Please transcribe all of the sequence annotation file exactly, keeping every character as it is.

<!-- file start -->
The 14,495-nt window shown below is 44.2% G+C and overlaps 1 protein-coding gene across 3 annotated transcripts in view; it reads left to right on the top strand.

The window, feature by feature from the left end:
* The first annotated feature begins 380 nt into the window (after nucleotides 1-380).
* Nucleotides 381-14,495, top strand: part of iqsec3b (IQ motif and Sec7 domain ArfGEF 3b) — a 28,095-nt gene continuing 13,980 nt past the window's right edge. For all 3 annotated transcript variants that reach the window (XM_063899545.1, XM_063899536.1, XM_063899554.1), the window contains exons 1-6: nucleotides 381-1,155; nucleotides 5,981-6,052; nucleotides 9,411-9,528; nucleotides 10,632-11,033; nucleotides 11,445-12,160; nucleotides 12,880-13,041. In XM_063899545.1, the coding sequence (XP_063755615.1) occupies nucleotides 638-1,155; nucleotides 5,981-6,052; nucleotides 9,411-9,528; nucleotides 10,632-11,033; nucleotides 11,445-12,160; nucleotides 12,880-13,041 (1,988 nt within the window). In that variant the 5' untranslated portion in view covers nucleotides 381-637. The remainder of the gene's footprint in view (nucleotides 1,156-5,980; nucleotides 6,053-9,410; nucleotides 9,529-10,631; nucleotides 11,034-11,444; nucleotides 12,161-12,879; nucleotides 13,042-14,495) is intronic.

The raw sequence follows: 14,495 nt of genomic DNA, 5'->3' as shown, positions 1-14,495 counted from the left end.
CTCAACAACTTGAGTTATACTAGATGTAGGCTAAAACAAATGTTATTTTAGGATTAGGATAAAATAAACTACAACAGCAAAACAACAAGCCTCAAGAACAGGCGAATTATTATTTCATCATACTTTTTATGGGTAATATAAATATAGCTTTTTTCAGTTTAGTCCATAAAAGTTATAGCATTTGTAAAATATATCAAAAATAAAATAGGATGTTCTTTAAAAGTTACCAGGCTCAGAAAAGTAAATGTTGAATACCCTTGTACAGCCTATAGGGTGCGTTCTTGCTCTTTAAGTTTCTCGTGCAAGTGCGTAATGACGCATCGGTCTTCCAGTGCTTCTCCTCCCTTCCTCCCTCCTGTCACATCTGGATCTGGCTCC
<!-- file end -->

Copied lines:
The 14,495-nt window shown below is 44.2% G+C and overlaps 1 protein-coding gene across 3 annotated transcripts in view; it reads left to right on the top strand.

The window, feature by feature from the left end:
* The first annotated feature begins 380 nt into the window (after nucleotides 1-380).
* Nucleotides 381-14,495, top strand: part of iqsec3b (IQ motif and Sec7 domain ArfGEF 3b) — a 28,095-nt gene continuing 13,980 nt past the window's right edge. For all 3 annotated transcript variants that reach the window (XM_063899545.1, XM_063899536.1, XM_063899554.1), the window contains exons 1-6: nucleotides 381-1,155; nucleotides 5,981-6,052; nucleotides 9,411-9,528; nucleotides 10,632-11,033; nucleotides 11,445-12,160; nucleotides 12,880-13,041. In XM_063899545.1, the coding sequence (XP_063755615.1) occupies nucleotides 638-1,155; nucleotides 5,981-6,052; nucleotides 9,411-9,528; nucleotides 10,632-11,033; nucleotides 11,445-12,160; nucleotides 12,880-13,041 (1,988 nt within the window). In that variant the 5' untranslated portion in view covers nucleotides 381-637. The remainder of the gene's footprint in view (nucleotides 1,156-5,980; nucleotides 6,053-9,410; nucleotides 9,529-10,631; nucleotides 11,034-11,444; nucleotides 12,161-12,879; nucleotides 13,042-14,495) is intronic.

The raw sequence follows: 14,495 nt of genomic DNA, 5'->3' as shown, positions 1-14,495 counted from the left end.
CTCAACAACTTGAGTTATACTAGATGTAGGCTAAAACAAATGTTATTTTAGGATTAGGATAAAATAAACTACAACAGCAAAACAACAAGCCTCAAGAACAGGCGAATTATTATTTCATCATACTTTTTATGGGTAATATAAATATAGCTTTTTTCAGTTTAGTCCATAAAAGTTATAGCATTTGTAAAATATATCAAAAATAAAATAGGATGTTCTTTAAAAGTTACCAGGCTCAGAAAAGTAAATGTTGAATACCCTTGTACAGCCTATAGGGTGCGTTCTTGCTCTTTAAGTTTCTCGTGCAAGTGCGTAATGACGCATCGGTCTTCCAGTGCTTCTCCTCCCTTCCTCCCTCCTGTCACATCTGGATCTGGCTCC